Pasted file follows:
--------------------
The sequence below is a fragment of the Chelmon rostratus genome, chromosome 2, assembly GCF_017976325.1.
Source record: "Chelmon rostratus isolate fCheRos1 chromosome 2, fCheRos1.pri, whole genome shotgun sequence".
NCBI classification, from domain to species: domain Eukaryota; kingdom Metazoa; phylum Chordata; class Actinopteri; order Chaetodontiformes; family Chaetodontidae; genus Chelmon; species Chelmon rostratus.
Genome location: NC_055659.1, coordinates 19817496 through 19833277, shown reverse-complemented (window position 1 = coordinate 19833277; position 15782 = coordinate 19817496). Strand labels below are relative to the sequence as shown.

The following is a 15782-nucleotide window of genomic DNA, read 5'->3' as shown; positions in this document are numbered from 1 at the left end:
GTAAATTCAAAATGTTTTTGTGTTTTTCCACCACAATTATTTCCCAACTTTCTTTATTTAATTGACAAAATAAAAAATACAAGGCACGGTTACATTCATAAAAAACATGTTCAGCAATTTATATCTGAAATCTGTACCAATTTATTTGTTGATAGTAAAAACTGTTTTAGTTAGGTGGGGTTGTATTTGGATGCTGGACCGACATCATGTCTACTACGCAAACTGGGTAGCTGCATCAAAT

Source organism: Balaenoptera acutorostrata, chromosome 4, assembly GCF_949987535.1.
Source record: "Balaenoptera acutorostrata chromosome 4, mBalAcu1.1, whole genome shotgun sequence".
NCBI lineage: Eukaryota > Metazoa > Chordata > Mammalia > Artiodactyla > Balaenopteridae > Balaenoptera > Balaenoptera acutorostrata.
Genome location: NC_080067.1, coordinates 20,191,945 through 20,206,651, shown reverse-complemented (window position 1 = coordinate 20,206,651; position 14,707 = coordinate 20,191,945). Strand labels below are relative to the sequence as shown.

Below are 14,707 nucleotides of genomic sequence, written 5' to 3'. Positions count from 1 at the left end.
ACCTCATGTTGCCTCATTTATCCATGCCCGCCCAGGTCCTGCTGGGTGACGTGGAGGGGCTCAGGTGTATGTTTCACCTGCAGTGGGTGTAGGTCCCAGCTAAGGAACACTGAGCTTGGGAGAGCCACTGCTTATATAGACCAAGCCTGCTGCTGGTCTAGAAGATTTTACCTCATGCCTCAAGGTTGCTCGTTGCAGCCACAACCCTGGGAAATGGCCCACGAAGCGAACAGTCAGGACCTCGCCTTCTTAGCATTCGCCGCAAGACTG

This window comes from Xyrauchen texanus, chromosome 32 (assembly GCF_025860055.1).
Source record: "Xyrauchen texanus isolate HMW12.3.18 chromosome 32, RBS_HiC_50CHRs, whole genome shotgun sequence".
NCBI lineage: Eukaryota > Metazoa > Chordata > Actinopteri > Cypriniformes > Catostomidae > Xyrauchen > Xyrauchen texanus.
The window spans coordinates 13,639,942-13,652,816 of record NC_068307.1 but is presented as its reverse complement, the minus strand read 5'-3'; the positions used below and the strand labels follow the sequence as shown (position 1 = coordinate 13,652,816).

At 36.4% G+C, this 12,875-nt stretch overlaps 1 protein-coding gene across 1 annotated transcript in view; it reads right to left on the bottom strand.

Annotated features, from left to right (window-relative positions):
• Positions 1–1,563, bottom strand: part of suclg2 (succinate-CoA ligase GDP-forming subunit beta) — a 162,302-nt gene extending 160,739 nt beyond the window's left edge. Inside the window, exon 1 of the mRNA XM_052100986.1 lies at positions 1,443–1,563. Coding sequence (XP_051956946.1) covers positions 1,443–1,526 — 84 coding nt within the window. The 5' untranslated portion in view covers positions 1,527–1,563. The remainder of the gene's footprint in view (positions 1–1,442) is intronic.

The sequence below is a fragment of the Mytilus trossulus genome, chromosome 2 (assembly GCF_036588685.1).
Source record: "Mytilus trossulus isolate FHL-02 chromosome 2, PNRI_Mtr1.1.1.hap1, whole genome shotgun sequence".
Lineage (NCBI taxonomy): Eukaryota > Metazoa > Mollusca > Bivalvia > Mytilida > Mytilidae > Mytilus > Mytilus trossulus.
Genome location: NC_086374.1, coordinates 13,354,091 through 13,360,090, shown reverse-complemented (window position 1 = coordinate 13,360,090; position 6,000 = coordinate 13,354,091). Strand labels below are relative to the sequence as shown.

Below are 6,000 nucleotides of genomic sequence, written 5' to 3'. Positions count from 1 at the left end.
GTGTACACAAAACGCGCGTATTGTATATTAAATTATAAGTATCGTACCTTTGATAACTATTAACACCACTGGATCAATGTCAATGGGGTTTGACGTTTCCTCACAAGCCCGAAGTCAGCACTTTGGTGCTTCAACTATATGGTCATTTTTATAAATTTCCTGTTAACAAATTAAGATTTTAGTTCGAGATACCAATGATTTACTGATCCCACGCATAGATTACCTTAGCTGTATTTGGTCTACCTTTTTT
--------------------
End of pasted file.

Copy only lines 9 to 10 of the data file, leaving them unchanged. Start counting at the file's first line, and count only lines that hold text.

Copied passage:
NCBI lineage: Eukaryota > Metazoa > Chordata > Mammalia > Artiodactyla > Balaenopteridae > Balaenoptera > Balaenoptera acutorostrata.
Genome location: NC_080067.1, coordinates 20,191,945 through 20,206,651, shown reverse-complemented (window position 1 = coordinate 20,206,651; position 14,707 = coordinate 20,191,945). Strand labels below are relative to the sequence as shown.